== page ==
We wish to emphasize that, although we are bound to follow the established law of this state, we believe that public policy would require us to reach different conclusions on the issues in this case. First, a person who has voted illegally in an election should not be allowed to testify for which candidate he voted and thereby influence the outcome.

If the voter who cast an illegal vote is allowed to testify for whom he voted, a golden opportunity for further fraud exists because the corrupt voter might well identify the opposing candidate as his pick and, if believed, the victimized candidate would be victimized again — the illegal vote would be counted twice. For this reason, some commentators have argued that no voter should be allowed to testify about his vote.

Gary R. Correll, Elections — Election Contests in North Carolina, 55 N.C.L. Rev. 1228, 1237 (1977) (citing George W. McCrary, A Treatise on the American Law of Elections §§ 485, 491 (4th ed. 1897)). We see no distinction between the present situation and the Court’s discussion in Boyer as to the evils in allowing voters who were erroneously prevented from voting to testify how they would have voted: “ ‘[I]t would obviously be dangerous to receive and rely upon their subsequent statements as to their intentions, after it is ascertained pre*703cisely what effect their votes would have upon the result.’ ” Boyer, 106 N.C. at 628, 11 S.E. at 680 (quoting Cooley, Constitutional Limitations 620-21).

Because illegal voters should not be allowed to testify in an election contest as to how they cast their vote, we consequently do not believe that the unsuccessful candidate’s burden should be to show that he would have won had the illegal voters not participated. This burden necessarily requires a determination of which candidate received the illegal votes, which in turn requires the unsuccessful candidate to present the testimony of the illegal voters as to how they voted. To invalidate an election, the unsuccessful candidate should only be required to show that the number of illegal votes is greater than or equal to the number of votes separating him and the winner. Under this rule, the outcome of the election would not be dependent on the testimony of illegal voters. A new election should then be held between the candidates affected.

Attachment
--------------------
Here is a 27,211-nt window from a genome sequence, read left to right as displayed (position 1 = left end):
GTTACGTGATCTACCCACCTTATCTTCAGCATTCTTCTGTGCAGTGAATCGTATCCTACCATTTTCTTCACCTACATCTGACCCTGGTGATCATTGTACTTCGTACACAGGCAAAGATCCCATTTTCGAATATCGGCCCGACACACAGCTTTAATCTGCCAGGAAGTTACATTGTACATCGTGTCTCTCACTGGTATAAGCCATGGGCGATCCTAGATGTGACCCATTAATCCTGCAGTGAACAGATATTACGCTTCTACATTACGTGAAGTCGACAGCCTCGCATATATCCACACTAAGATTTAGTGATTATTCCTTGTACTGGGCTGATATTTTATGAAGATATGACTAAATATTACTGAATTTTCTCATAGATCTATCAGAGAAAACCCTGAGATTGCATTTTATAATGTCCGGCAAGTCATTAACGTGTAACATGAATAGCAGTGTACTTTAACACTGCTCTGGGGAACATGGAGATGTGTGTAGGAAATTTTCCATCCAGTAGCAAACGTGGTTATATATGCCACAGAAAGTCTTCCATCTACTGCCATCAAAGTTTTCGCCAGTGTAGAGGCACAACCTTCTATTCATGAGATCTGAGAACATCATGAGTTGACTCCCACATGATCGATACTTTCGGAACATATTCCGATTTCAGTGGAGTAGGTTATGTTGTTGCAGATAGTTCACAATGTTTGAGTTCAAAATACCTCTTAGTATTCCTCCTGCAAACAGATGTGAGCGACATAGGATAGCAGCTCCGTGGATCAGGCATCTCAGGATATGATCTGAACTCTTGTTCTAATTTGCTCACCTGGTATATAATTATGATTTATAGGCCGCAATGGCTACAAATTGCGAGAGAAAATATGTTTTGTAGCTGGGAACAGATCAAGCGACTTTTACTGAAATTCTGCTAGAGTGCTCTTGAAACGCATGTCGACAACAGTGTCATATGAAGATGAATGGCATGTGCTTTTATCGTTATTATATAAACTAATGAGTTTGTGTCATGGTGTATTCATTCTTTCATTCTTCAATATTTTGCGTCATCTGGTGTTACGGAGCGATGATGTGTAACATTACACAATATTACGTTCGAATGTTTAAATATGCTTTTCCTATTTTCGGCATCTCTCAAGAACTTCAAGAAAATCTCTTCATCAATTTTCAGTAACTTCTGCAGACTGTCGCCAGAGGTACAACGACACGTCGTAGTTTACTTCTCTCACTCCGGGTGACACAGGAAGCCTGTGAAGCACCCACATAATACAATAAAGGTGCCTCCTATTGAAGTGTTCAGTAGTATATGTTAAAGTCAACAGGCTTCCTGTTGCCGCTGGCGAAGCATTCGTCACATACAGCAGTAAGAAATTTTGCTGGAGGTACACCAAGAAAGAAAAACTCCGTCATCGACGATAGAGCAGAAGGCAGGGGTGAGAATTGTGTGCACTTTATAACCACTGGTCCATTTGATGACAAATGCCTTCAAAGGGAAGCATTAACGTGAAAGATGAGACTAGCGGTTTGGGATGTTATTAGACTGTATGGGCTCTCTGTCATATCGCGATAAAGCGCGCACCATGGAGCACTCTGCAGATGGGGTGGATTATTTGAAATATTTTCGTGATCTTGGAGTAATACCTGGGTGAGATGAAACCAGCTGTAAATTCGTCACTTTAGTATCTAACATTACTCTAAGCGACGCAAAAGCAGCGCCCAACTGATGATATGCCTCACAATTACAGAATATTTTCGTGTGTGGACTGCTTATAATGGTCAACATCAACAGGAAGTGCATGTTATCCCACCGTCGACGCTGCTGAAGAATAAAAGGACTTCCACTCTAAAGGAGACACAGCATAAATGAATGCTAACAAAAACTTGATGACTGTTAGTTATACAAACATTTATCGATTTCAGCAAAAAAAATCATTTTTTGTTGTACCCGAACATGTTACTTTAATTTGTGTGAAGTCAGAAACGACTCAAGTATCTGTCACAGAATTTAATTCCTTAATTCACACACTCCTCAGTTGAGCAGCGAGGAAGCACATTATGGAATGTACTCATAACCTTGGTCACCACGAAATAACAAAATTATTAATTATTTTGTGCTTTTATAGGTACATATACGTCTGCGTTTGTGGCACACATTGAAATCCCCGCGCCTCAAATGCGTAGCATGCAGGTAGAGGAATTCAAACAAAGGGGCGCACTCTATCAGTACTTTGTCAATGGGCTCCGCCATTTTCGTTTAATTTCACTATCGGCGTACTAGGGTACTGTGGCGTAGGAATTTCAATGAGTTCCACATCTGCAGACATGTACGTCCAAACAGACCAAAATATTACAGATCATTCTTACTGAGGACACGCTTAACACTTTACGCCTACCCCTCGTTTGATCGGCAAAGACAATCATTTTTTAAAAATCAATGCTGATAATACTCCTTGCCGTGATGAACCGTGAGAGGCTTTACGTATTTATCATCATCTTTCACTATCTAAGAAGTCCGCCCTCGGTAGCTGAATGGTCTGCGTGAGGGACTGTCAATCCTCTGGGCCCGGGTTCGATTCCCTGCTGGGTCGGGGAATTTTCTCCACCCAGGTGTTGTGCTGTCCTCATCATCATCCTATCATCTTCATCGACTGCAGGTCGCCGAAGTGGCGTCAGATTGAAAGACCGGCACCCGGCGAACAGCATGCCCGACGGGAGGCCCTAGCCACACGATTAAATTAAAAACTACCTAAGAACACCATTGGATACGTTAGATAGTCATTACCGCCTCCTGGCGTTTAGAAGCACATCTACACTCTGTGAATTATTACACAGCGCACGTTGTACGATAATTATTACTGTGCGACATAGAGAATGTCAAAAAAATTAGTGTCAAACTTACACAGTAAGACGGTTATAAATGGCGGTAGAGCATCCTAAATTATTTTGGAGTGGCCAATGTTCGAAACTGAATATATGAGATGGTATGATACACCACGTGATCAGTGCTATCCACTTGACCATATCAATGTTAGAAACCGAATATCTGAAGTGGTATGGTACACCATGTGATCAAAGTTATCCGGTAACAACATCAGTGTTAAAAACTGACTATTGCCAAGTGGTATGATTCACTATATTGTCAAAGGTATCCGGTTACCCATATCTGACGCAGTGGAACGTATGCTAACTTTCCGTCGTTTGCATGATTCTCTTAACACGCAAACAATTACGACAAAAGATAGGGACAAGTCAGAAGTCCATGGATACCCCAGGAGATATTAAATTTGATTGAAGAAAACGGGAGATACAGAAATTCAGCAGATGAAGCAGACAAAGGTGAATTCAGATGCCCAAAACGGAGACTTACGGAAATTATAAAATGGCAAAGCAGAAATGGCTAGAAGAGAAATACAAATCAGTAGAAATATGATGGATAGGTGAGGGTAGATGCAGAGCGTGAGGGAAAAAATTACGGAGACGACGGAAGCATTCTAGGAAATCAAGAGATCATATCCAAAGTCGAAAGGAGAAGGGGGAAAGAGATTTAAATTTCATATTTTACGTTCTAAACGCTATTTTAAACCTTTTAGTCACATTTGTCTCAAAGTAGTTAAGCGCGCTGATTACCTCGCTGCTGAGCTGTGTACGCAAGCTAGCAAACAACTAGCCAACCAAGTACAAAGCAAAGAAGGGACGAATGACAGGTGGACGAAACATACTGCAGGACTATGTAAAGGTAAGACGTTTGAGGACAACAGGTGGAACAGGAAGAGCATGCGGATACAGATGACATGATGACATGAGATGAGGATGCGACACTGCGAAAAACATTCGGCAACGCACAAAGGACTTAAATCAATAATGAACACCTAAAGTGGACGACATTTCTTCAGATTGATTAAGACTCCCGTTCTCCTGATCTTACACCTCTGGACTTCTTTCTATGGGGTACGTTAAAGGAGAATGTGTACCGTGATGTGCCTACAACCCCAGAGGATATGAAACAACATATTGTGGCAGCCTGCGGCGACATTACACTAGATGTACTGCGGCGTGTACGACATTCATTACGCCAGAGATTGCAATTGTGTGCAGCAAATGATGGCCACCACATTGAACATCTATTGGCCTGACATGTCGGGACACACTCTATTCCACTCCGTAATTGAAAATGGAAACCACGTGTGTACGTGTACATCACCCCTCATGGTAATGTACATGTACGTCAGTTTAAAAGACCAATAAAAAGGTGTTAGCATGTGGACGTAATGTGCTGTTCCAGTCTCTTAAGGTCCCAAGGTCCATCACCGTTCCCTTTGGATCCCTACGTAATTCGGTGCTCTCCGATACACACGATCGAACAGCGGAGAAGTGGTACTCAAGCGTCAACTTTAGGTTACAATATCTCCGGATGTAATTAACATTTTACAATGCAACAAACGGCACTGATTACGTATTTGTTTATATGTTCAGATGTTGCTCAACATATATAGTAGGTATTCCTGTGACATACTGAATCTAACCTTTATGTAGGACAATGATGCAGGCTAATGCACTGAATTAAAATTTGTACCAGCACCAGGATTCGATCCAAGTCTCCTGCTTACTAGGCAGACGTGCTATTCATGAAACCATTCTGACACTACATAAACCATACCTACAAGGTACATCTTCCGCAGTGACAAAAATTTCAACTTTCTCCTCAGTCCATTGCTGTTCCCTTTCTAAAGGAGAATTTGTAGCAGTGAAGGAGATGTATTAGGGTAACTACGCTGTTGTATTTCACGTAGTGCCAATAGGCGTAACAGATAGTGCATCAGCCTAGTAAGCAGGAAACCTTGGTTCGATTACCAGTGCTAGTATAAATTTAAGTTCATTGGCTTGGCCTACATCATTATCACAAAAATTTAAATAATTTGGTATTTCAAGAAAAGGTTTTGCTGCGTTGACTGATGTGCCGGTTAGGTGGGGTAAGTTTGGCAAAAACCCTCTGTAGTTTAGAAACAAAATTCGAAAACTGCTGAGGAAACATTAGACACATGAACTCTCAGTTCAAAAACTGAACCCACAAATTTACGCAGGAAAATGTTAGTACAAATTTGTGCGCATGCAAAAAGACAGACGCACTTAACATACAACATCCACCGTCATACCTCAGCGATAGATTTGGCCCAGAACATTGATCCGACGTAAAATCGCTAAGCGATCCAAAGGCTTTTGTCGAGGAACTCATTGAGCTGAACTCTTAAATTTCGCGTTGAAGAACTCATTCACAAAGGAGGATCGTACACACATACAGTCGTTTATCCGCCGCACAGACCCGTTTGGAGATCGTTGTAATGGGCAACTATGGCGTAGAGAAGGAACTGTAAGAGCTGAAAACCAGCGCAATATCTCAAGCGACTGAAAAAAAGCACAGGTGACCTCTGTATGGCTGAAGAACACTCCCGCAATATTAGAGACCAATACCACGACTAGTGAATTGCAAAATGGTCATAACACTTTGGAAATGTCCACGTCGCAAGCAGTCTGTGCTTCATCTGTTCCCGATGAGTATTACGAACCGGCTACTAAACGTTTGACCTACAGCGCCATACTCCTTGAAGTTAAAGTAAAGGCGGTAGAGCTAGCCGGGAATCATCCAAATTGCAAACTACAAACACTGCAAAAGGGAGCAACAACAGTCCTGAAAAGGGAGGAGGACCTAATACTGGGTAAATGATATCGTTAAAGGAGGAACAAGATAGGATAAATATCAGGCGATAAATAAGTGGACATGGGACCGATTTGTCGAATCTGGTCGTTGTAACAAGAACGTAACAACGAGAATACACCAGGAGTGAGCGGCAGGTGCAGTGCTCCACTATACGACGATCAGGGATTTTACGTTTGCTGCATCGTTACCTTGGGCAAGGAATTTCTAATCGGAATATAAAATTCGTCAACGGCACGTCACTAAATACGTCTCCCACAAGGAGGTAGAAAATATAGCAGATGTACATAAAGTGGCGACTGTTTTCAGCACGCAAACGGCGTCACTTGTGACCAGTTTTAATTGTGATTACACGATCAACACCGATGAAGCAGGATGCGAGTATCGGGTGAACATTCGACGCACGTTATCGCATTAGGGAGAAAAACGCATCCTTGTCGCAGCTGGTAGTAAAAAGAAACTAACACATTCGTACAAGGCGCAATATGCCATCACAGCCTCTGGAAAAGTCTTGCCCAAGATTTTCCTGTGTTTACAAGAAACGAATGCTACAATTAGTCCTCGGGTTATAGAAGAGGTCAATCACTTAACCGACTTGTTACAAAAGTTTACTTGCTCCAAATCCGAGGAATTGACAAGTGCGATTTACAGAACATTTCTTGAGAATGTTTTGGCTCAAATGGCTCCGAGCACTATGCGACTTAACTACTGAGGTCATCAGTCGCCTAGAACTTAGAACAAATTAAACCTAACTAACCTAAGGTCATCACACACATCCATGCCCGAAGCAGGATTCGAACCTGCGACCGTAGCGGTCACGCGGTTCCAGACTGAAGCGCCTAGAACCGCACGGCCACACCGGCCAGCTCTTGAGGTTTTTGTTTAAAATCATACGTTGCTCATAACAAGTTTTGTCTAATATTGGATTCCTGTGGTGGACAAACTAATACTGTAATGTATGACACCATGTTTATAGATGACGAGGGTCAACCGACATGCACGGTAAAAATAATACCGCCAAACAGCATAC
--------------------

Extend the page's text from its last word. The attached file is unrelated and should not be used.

Nevertheless, for the reasons stated above, we must affirm the order of the trial court. We note that our holding makes it unnecessary to address Beaman’s cross-assignment of error.


Judge MARTIN, Mark D. concurs.

Judge GREENE concurs in the result.

Judge Greene

concurring in the result.

I fully concur with the holding of the majority that an unsuccessful candidate who seeks to invalidate an election has the burden of showing that he would have been successful in the absence of some proven irregularity. In re Clay, 45 N.C. App. at 570, 264 S.E.2d at 345-46. I further agree that the unsuccessful candidate, in order to meet his burden, may present the testimony of voters in that election. Boyer, 106 N.C. at 625, 11 S.E. at 330-31. Finally, I agree that in this case the unsuccessful candidate, Frank H. Harper, having shown some irregularities, has failed in his burden of showing that those irregularities altered the result of the election. Thus, the order of the superior court dismissing the complaint of Frank H. Harper must be affirmed.

*704I do not join with the majority in its expression of opinion that this result and the law on which it is based represents bad public policy. The judicial system regularly has to sort out truthful and untruthful testimony, and I know of no reason why it cannot be done in cases of this type. To concede our inability to do so would require new elections in every case upon a mere showing that there has been some irregularity that may possibly have affected the election. This, in my opinion, would not represent sound public policy. Furthermore, it is inconsistent with the law of this state which holds that evidence based on “conjecture, surmise and speculation” is not sufficient to support a verdict. Hinson v. National Starch & Chem. Gorp., 99 N.C. App. 198, 202, 392 S.E.2d 657, 659 (1990).